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kim jorgensen
07-29-2009, 11:30 PM
Since becoming an aficionado of the uke, I have also become more appreciative of the wealth of beauty in good Hawaiian music; what a culture. So much great music has come out of the little island of Great Britain, and a commensurate amount has come out of Hawaii. Hawaii had a renaissance in the 70's, building off of its past and sparring with its history. Great music was produced that many of us haoles may have missed. Check it out. Sunday Manoa, The Peter Moon Band, Country Comfort, Olomana..........these are the equivalents of the great British bands, Hawaii's Buffalo Springfields and Byrds.

Olomana is one of the best. Imagine that you were at a little club and John Lennon was having a drink at the bar listening to Simon and Garfunkel perform on the stage, and you were raising a drink with Van or Otis Redding. That's what it felt like the other night at Chai's Island Bistro, listening to Jerry Santos and Wally the bass player from Olomana perform. Last year Robert Cazimero was having a drink next to us and I don't know which other greats were sitting around. Paul McCartney, Brian Wilson, come over to Honolulu and listen to people of your own caliber play for a crowd of thirty. Danny Lopes, a songwriter, took a picture of my wife and me, and there were tears in my eyes; it was so beautiful. I raise a glass to Hawaii, its people, its music, and it was the uke that got me there.

Jerry Santos' voice is so beautiful and his songs so touching and he did a great version of "I Fall to Pieces" that continues to echo. I recommend beginning with Olomana's "Through the Years".

Kanaka916
07-30-2009, 04:43 AM
Olomana has been around for a long time, since the early 70's when it was just Jerry Santos and Robert Beaumont. Their first album "Like A Seabird In the Wind" came out in 1976 followed by "So We Are" in 78. A couple songs come to mind, Jerry's composition "Ku'u Home O Kahalu'u" and Robert's "Home". And who can forget Auntie Emma Defries' "E Ku'u Sweet Lei Poina 'ole" from the album "Come To Me Gently". It's unfortunate that Robert passed in 1982.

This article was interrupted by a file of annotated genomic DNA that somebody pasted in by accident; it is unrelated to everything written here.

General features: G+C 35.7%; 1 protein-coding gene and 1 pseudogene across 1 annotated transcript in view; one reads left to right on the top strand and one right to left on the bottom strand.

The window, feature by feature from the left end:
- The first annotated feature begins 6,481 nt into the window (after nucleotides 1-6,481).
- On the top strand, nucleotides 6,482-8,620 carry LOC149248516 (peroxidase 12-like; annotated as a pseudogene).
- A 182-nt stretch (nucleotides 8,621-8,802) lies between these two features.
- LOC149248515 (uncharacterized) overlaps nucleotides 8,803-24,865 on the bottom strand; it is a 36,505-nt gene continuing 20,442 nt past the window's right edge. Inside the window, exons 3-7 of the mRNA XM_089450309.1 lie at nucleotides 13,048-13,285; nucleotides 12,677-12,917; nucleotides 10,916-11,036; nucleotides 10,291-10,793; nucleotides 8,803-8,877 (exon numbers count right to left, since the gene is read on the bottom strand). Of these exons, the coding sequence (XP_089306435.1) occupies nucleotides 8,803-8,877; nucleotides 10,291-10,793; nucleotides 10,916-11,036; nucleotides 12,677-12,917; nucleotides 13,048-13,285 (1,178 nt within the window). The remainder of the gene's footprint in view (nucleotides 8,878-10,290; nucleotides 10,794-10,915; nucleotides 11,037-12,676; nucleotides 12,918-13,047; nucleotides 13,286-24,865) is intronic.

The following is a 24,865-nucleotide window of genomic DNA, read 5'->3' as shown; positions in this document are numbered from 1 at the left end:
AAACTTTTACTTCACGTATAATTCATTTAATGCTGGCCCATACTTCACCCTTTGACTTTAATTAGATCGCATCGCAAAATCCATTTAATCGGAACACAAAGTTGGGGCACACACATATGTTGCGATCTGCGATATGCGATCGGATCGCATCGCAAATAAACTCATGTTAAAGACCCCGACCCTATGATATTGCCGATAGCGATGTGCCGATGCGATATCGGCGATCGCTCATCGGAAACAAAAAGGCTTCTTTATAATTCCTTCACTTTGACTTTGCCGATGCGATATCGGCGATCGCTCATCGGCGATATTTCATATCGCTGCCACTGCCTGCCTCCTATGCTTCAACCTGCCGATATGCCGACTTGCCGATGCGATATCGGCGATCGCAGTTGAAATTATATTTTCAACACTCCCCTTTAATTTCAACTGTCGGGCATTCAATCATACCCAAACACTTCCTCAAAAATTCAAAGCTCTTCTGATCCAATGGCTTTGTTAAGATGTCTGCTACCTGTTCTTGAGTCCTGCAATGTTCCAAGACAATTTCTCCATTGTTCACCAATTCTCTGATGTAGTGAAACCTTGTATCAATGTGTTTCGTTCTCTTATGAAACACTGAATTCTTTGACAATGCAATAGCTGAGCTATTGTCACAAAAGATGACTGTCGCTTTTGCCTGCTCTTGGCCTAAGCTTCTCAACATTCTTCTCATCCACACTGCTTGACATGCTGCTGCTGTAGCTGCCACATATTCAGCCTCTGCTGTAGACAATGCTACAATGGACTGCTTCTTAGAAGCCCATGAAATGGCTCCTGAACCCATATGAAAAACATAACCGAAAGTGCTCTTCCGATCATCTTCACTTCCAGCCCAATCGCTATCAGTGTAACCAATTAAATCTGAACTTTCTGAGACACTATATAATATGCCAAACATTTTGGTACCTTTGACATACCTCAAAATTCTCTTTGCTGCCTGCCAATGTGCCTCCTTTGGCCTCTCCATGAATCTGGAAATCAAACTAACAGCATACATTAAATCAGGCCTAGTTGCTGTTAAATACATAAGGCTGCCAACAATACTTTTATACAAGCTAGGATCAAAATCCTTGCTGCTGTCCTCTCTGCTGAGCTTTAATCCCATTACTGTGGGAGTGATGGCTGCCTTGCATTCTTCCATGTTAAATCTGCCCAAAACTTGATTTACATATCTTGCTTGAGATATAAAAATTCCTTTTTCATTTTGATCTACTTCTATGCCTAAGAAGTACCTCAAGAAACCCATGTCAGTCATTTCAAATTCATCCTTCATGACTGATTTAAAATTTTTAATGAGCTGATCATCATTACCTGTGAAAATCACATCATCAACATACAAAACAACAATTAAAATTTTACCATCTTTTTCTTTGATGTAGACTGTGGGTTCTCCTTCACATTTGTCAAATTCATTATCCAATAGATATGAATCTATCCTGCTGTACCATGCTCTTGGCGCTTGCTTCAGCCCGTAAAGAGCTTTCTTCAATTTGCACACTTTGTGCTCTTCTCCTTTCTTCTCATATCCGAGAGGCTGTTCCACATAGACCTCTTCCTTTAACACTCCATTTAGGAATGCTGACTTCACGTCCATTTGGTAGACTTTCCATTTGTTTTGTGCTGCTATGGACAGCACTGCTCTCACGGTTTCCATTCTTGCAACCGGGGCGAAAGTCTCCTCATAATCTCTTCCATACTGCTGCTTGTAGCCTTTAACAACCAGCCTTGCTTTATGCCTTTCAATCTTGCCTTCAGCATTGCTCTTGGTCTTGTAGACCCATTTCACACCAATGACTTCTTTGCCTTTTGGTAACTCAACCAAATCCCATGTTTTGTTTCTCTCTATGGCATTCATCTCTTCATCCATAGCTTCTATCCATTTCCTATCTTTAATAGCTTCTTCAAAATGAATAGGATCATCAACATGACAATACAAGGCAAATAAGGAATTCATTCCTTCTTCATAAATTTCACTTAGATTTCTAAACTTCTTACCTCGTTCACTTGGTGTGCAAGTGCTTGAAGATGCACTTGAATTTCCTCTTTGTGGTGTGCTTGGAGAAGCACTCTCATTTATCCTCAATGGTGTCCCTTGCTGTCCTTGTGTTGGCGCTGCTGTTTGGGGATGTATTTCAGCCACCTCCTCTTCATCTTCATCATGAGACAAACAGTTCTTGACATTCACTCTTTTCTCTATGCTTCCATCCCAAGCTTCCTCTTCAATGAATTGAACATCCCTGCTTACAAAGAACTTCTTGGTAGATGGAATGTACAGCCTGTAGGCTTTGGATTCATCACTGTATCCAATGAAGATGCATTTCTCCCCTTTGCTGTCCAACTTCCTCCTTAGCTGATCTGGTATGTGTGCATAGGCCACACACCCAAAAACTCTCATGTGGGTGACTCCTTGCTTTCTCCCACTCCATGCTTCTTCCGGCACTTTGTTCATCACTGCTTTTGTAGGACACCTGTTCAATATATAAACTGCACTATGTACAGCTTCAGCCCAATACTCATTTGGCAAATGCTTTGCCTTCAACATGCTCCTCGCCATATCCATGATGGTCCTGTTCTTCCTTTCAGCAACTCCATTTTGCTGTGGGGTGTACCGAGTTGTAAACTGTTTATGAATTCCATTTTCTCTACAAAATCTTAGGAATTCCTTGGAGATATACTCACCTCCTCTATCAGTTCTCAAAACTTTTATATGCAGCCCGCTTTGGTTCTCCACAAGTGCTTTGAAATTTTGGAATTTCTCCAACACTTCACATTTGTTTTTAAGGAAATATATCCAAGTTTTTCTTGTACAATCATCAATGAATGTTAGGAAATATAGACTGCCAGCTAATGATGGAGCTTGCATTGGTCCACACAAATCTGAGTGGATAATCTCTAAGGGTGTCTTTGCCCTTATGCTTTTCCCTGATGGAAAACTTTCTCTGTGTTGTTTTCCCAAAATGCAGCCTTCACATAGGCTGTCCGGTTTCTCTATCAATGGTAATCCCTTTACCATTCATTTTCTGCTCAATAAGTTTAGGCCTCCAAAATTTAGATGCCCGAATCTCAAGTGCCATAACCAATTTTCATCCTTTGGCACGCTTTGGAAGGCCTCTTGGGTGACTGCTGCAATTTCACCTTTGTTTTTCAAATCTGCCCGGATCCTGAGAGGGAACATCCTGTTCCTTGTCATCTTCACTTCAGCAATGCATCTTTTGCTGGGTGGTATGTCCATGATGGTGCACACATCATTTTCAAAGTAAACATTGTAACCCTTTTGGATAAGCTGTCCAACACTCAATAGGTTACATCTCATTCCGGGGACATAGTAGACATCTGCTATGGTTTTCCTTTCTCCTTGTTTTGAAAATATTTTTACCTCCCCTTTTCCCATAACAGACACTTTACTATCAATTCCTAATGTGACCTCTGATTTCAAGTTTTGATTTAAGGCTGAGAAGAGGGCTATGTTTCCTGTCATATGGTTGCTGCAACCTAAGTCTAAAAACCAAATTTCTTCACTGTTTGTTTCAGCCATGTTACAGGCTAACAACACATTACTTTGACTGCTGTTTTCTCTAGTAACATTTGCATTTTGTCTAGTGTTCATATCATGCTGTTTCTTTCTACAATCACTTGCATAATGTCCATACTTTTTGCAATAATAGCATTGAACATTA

I've seen them perform a number of times and Jerry's voice is still timeless. I'm glad you enjoyed their performance. If you ever get the chance to see the Brothers Cazimero perform, please do. It's another one of those shows that leave you wanting more. A hui hou!

http://www.olomanamusic.com/images/JerryandRobert_blue.jpg

Discography

Like A Seabird In the Wind
http://www.olomanamusic.com/images/seabird(big).jpg

And So We Are
http://www.olomanamusic.com/images/andsoweare(big).jpg

Come To Me Gently
http://www.olomanamusic.com/images/cometomegently(big).jpg

Kanaka916
07-30-2009, 04:53 AM
Through The Years
http://www.olomanamusic.com/images/throughtheyears(big).jpg

Enduring Pride (E Mau Ana Ka Ha'aheo)
http://www.olomanamusic.com/images/enduringpride(big).jpg

Expecting Friends
http://www.olomanamusic.com/images/expectingfriends(big).jpg

1014
07-30-2009, 05:57 AM
eo kanaka916 a me kim,

as i read yours posts, hawaiian105.com is playing E Ku`u Sweet Lei Poina`ole. I can not put into words, how i feel about Olomana. I grew up to this music playing in the background. but it wasn't until when I re-discovered Hawaiian Music in my late teens after I moved to the continent, that I actually fell in love with the music. I was surprised I knew the lyrics! it was then I started to feel and know the lyrics. It was my own Hawaiian Renaissance.

I read an interview with both Robert Beaumont and Jerry Santos (along with an interview with the Brothers Cazimero) about the generational culture clashes around Hawaiian Music. It was such an in depth look at the creation of new Hawaiian music. How the old traditionalists (am i turning into one? lol) wanted to a firm foundation and how Jerry and Robert created music that both stays aligned with those principles and also allows for progression. maika`i the mana`o! living in the bay area now, ku`u home o kahalu`u holds a place in my heart. jerry wrote that song while living in sf.